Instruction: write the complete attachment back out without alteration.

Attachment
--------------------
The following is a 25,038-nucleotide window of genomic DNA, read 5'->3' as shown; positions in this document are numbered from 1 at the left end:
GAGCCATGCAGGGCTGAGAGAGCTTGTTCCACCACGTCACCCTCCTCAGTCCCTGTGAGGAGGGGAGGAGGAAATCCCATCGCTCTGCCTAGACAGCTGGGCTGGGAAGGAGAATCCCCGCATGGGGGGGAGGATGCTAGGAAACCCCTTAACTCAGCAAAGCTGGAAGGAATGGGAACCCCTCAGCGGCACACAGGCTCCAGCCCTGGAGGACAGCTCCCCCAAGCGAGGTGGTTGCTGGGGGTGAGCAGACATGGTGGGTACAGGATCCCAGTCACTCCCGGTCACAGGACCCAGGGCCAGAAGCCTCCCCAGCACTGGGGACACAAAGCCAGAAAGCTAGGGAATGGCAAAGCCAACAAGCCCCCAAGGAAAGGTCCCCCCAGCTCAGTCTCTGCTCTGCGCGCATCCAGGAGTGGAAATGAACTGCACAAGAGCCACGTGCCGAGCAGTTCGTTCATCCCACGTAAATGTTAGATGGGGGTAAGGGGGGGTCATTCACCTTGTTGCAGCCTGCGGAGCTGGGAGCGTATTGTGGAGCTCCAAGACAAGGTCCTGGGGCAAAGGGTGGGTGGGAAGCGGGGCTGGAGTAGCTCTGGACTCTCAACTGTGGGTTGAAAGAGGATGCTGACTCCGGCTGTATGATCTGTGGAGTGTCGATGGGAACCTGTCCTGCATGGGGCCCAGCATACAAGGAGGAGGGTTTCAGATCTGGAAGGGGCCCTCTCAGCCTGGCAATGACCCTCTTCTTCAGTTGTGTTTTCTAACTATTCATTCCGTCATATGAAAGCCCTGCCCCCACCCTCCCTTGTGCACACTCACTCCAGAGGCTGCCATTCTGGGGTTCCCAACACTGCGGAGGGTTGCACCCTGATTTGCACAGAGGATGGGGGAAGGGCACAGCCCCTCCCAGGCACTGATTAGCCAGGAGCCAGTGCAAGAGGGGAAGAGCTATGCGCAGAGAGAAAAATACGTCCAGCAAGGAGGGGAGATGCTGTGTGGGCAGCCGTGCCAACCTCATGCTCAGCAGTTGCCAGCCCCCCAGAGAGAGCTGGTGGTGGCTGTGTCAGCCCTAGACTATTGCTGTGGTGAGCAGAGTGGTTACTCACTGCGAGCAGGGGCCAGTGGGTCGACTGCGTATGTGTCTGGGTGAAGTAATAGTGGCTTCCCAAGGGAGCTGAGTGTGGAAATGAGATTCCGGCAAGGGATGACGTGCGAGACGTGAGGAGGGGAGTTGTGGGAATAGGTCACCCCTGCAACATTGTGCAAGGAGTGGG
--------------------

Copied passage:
The following is a 25,038-nucleotide window of genomic DNA, read 5'->3' as shown; positions in this document are numbered from 1 at the left end:
GAGCCATGCAGGGCTGAGAGAGCTTGTTCCACCACGTCACCCTCCTCAGTCCCTGTGAGGAGGGGAGGAGGAAATCCCATCGCTCTGCCTAGACAGCTGGGCTGGGAAGGAGAATCCCCGCATGGGGGGGAGGATGCTAGGAAACCCCTTAACTCAGCAAAGCTGGAAGGAATGGGAACCCCTCAGCGGCACACAGGCTCCAGCCCTGGAGGACAGCTCCCCCAAGCGAGGTGGTTGCTGGGGGTGAGCAGACATGGTGGGTACAGGATCCCAGTCACTCCCGGTCACAGGACCCAGGGCCAGAAGCCTCCCCAGCACTGGGGACACAAAGCCAGAAAGCTAGGGAATGGCAAAGCCAACAAGCCCCCAAGGAAAGGTCCCCCCAGCTCAGTCTCTGCTCTGCGCGCATCCAGGAGTGGAAATGAACTGCACAAGAGCCACGTGCCGAGCAGTTCGTTCATCCCACGTAAATGTTAGATGGGGGTAAGGGGGGGTCATTCACCTTGTTGCAGCCTGCGGAGCTGGGAGCGTATTGTGGAGCTCCAAGACAAGGTCCTGGGGCAAAGGGTGGGTGGGAAGCGGGGCTGGAGTAGCTCTGGACTCTCAACTGTGGGTTGAAAGAGGATGCTGACTCCGGCTGTATGATCTGTGGAGTGTCGATGGGAACCTGTCCTGCATGGGGCCCAGCATACAAGGAGGAGGGTTTCAGATCTGGAAGGGGCCCTCTCAGCCTGGCAATGACCCTCTTCTTCAGTTGTGTTTTCTAACTATTCATTCCGTCATATGAAAGCCCTGCCCCCACCCTCCCTTGTGCACACTCACTCCAGAGGCTGCCATTCTGGGGTTCCCAACACTGCGGAGGGTTGCACCCTGATTTGCACAGAGGATGGGGGAAGGGCACAGCCCCTCCCAGGCACTGATTAGCCAGGAGCCAGTGCAAGAGGGGAAGAGCTATGCGCAGAGAGAAAAATACGTCCAGCAAGGAGGGGAGATGCTGTGTGGGCAGCCGTGCCAACCTCATGCTCAGCAGTTGCCAGCCCCCCAGAGAGAGCTGGTGGTGGCTGTGTCAGCCCTAGACTATTGCTGTGGTGAGCAGAGTGGTTACTCACTGCGAGCAGGGGCCAGTGGGTCGACTGCGTATGTGTCTGGGTGAAGTAATAGTGGCTTCCCAAGGGAGCTGAGTGTGGAAATGAGATTCCGGCAAGGGATGACGTGCGAGACGTGAGGAGGGGAGTTGTGGGAATAGGTCACCCCTGCAACATTGTGCAAGGAGTGGG